Andere Frauen / Different Women

The first lesbian film in film history

 Andere Frauen, a film made in Vienna in 1927, was completely unknown so far due to the fact that no copy exists any more and the Austrian film production of the 1920s in general and the director of the film, Heinz Hanus, were of no artistic interest at all.
The film opened on November 23rd 1928, although it had been shot already a year before. The press screening a half year later on April 12th obviously served as a test for the hesitating producer. The result was not too promising as two reviews seem to proof. When the movie finally reached an audience another half year later, it got a new title and little or no attention.

The information given by two Austrian branch papers are slightly diverse. „Kino-Journal“ reported that Andere Frauen is about „love against nature“. The scriptwriter Franz Pollack is mentioned, but not the fact that the script is based on the novel „Das entfesselte Wien“ (Unbridled Vienna) by Hugo Bettauer, published in 1924.

„Paimann’s Filmlisten“, another trade journal, mentions Bettauer and gives the following description of the story:
„The attaché of a former government of the Ukraine marries a rich Russian woman who wants to climb in society whereas her unnatural affection for another woman keeps her from really becoming his wife. Her daughter falls in love with her stepfather, family drama. The mother and the other woman are murdered, so there is a happy-end for husband and daughter.“

The „Kino-Journal“ gives a different version: „Sonja Gordon, an eccentric and beautiful woman and mother of a charming daughter lives in an intimate relationship with Magda whose beauty has her in its grip. Sonja Gordon who is bent to be a courtesan rather than a mother wants her daughter to marry Sascha Radim, an unpleasant Russian whose ties to the Russian government could help to get back her indebted estates there.“ For social reasons Sonja marries Paul, a man of the world with whom the daughter falls in love. Sonja is in possession of a letter which proofs that Radim is ready to betray his country. To get it back he kills Sonja and Magda. The daughter and the stepfather become a couple.

The film and the novel have  different focuses on the main characters. In Brettauer’s novel Paul Mautner (called Paul Glinsky in the film) is the center of the story, in the movie it is Sonja Gordon. The reason can be found in the film’s title which speculates with the topic of homosexuality. Andere Frauen should remind of the first movie with a gay story, Anders als die Anderen from 1919, which had aroused great attention. When the producer and distributor lost their courage at the last moment, they changed the title to Schwüle Stunden (Sultry Hours). The word schwül sounds almost like schwul (queer, gay), but nevertheless the new title seemed to be less risky than Andere Frauen.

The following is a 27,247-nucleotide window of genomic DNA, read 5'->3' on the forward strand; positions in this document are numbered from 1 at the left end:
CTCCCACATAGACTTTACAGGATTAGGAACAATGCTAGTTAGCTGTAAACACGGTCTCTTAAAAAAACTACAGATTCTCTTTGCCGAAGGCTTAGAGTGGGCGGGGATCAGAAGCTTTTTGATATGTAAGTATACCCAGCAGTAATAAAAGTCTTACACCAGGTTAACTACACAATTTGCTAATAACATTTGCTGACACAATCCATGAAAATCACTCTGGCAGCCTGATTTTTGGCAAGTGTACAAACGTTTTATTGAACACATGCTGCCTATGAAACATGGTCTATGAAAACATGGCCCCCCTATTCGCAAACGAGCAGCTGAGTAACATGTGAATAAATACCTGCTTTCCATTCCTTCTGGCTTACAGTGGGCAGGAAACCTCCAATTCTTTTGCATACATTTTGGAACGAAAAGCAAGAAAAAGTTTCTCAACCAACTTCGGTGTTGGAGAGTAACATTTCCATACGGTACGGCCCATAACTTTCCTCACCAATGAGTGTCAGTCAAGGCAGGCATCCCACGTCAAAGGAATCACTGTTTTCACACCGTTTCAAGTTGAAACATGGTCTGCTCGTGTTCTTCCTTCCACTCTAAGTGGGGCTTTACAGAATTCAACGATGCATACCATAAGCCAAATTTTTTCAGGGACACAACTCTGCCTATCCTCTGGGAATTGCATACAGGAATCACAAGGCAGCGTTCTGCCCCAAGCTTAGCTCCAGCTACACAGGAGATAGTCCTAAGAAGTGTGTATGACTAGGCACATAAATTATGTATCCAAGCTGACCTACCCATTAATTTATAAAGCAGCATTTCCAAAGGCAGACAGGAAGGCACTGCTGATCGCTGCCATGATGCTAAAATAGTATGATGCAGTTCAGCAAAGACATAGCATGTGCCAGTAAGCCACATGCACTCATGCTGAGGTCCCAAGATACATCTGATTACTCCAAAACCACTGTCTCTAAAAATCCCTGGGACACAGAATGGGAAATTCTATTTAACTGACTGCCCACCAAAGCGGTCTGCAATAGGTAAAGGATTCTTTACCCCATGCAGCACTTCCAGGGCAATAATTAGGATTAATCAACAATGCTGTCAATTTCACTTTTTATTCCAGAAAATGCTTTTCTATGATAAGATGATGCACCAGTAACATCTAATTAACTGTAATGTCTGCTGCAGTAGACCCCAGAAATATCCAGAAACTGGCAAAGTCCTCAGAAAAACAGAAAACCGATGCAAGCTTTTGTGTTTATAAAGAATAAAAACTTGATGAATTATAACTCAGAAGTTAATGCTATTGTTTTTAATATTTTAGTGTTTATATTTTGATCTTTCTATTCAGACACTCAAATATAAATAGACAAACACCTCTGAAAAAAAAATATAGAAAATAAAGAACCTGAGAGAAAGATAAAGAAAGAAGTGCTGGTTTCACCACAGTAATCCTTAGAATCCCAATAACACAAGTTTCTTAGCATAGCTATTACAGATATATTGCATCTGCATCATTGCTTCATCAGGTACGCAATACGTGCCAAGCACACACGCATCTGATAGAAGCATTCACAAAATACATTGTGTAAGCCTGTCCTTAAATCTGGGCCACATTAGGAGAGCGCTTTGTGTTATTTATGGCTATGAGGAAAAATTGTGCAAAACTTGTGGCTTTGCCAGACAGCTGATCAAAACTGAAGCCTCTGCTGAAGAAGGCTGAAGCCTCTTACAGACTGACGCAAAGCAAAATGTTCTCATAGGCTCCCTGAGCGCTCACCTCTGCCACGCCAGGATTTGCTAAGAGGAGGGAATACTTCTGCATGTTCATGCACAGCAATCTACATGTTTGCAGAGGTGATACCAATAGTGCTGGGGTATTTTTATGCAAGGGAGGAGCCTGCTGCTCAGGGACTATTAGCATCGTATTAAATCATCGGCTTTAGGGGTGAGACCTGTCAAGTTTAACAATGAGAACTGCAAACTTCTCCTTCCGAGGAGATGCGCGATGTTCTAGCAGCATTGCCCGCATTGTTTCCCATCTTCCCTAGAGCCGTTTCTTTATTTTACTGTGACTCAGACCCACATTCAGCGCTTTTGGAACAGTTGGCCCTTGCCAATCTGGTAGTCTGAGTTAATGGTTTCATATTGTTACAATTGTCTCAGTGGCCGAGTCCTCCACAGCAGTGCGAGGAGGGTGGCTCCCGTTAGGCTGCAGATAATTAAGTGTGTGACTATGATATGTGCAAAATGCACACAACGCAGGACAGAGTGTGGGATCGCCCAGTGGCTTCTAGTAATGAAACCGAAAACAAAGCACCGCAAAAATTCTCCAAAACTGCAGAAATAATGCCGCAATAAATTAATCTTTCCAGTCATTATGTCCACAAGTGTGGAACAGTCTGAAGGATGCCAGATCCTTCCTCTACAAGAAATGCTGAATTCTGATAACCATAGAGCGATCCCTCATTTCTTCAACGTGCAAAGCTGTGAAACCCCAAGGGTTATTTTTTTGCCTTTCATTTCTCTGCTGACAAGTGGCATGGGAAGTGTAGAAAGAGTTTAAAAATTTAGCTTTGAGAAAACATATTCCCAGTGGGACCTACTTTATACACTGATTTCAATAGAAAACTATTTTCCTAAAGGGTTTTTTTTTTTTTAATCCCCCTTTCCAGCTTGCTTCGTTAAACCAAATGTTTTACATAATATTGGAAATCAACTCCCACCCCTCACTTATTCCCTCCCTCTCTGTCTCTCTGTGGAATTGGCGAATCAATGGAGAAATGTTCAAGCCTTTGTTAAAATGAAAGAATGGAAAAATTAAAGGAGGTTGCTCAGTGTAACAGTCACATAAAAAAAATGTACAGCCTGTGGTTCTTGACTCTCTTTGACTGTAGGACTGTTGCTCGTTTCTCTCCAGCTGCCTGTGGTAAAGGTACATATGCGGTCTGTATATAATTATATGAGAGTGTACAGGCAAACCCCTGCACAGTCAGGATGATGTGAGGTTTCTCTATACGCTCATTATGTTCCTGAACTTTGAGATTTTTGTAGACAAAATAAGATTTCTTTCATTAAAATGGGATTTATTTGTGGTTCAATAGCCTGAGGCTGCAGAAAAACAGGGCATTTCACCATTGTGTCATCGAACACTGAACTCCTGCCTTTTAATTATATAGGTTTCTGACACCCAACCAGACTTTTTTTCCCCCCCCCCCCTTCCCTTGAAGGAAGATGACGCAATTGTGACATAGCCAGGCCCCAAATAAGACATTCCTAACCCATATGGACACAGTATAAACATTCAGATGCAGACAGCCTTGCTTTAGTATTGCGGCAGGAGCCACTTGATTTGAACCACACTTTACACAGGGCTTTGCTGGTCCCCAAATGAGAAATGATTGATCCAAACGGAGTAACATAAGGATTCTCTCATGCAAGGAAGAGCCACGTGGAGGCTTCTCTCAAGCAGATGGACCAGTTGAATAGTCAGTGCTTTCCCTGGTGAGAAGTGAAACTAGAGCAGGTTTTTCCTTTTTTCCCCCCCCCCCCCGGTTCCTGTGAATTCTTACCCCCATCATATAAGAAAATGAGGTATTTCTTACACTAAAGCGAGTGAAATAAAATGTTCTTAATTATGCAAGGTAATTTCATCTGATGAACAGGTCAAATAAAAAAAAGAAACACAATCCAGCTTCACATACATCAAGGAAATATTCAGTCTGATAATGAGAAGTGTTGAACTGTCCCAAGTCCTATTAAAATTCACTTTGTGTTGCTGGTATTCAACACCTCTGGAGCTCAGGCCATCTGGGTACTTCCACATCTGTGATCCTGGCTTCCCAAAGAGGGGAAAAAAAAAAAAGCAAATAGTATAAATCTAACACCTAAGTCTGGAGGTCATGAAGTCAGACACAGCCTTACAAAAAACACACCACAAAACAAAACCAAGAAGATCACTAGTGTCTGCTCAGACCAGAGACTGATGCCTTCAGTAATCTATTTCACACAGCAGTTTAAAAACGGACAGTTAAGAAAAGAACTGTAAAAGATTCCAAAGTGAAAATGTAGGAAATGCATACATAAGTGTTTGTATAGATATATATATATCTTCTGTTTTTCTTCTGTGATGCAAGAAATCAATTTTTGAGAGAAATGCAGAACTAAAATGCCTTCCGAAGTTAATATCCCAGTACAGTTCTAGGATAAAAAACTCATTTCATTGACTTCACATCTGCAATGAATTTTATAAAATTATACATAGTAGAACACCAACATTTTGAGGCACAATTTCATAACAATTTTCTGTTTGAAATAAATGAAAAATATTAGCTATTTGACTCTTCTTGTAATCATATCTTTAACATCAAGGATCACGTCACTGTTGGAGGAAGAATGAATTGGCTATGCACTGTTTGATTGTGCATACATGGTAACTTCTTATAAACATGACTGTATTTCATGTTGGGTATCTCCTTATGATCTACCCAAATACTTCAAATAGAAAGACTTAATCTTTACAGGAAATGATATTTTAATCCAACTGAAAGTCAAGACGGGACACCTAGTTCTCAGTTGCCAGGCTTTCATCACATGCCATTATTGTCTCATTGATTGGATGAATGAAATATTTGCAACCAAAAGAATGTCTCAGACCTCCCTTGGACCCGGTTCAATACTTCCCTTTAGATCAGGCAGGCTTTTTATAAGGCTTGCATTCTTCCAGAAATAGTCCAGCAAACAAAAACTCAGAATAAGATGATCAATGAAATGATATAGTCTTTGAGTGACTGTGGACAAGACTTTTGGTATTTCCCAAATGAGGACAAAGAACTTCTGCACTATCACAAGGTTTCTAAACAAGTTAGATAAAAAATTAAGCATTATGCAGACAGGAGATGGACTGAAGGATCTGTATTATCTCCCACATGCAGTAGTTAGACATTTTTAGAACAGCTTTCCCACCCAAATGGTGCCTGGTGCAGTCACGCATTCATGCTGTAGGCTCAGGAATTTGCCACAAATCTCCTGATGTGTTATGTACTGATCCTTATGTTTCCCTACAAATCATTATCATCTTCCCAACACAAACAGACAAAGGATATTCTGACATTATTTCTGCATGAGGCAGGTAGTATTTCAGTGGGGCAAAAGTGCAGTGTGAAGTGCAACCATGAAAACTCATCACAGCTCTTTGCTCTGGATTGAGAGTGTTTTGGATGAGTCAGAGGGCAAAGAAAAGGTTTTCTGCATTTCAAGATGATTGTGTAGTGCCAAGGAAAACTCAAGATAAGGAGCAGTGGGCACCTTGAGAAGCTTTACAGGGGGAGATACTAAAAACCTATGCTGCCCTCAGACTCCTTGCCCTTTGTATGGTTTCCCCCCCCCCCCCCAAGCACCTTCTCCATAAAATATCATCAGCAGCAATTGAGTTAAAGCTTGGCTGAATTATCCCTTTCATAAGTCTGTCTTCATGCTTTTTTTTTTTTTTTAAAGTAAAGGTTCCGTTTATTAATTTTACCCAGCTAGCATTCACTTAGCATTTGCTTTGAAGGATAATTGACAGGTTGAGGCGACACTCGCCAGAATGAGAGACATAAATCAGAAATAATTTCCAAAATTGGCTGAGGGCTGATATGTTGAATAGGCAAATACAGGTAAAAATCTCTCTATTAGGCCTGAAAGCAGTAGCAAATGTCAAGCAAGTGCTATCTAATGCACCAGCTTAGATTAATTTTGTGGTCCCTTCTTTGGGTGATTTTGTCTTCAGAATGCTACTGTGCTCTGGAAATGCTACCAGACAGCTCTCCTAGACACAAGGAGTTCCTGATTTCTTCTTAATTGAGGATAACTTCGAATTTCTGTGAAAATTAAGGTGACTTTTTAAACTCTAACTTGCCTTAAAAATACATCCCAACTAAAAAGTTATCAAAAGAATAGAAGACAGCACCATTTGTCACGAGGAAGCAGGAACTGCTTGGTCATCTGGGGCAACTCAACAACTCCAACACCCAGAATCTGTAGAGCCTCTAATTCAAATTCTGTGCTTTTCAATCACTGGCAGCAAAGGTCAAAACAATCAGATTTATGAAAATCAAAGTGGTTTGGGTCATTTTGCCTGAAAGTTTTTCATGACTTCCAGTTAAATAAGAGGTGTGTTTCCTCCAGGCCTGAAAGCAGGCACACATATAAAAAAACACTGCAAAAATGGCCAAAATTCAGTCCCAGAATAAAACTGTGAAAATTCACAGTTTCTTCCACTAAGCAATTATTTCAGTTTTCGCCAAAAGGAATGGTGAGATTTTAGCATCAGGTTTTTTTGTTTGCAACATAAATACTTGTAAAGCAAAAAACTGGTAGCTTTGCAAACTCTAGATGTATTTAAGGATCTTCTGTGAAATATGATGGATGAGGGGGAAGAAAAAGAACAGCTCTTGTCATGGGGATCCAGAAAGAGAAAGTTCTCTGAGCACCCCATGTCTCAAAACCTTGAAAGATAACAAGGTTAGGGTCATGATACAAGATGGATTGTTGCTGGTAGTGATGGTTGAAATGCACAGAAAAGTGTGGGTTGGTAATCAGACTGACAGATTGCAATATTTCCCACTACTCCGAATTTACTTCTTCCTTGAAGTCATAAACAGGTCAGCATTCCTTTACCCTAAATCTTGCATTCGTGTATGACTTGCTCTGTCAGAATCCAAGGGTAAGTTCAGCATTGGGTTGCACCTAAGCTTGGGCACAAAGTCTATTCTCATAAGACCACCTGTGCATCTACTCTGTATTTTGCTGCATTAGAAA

Bettauer who had worked as a journalist in Vienna, New York and Berlin published various novels that described the libertinage and the radical social changes in Vienna in the 1920s in an informative as well as sensational manner. His novel Die freudlose Gasse was brought to the screen in 1925, staring Asta Nielsen and Greta Garbo. In the same year Bettauer was shot dead by a fanatic Nazi.
Although Bettauer fought in his novels and magazines that he published for the sexual liberation especially of women and against the „moldy morals of the bourgois“, he described the lesbian women in „Das entfesselte Wien“ as pervert and spoilt. Nevertheless, Bettauer conceded them to be sovereign, strong and independend enough to call the men’s social domain in question and thus raising their irritation and aversion.

Since the women were the center of the movie they seem to have been painted less negative than in the novel. This was not a correction of Bettauer, but due to the lack of courage and artistic ability of the movie director. „Paimann’s Filmlisten“ complained that „ the director did not match the substance of the story which he only dared to hint by fear of transgressing moral standards.“
The judgment of the „Kino-Journal“ was a bit more favorably: „Women that are „different“, as the original title of the film was to read, means a love against nature, a story up to now seldomly told. Franz Pollack wrote an interesting and distinctive screenplay. The film offers luxury and beauty and on the other hand so much misery as one never would expect in such circles.“
Lesbian love was not „seldomly“ but never told on the screen before. The lesbian women,  characterised in a negative manner in the novel, in the movie become the center of the story, what makes Andere Frauen the first lesbian film in film history.

The actors are known by name, but their parts in the movie must be guessed. The Italian actress Rina de Liguoro (on the photograph on the right) most probably played Sonja Gordon; the Viennese actress Vivian Gibson (on the left) must have been Magda. The male leading part was played by Oskar Beregi.

Heinz Hanus (aka Hanusch), the director of Andere Frauen, became as early as 1935 secretly a member of the Nazi party that was still illegal in Austria then. As the managing director of the Austrian film union he drew up lists of the jewish members of the union. When Austria became part of the German Reich in 1938 these lists were handed to the Gestapo and several hundred people were deported to concentration camps. Whether also homosexuals were among the victims is not known.  After the war Hanus was never called for account for his deeds, although they were revealed in 1966. He died as a honored man in 1972.
MenschenOhneGewissen2

MenschenOhneGewissen1

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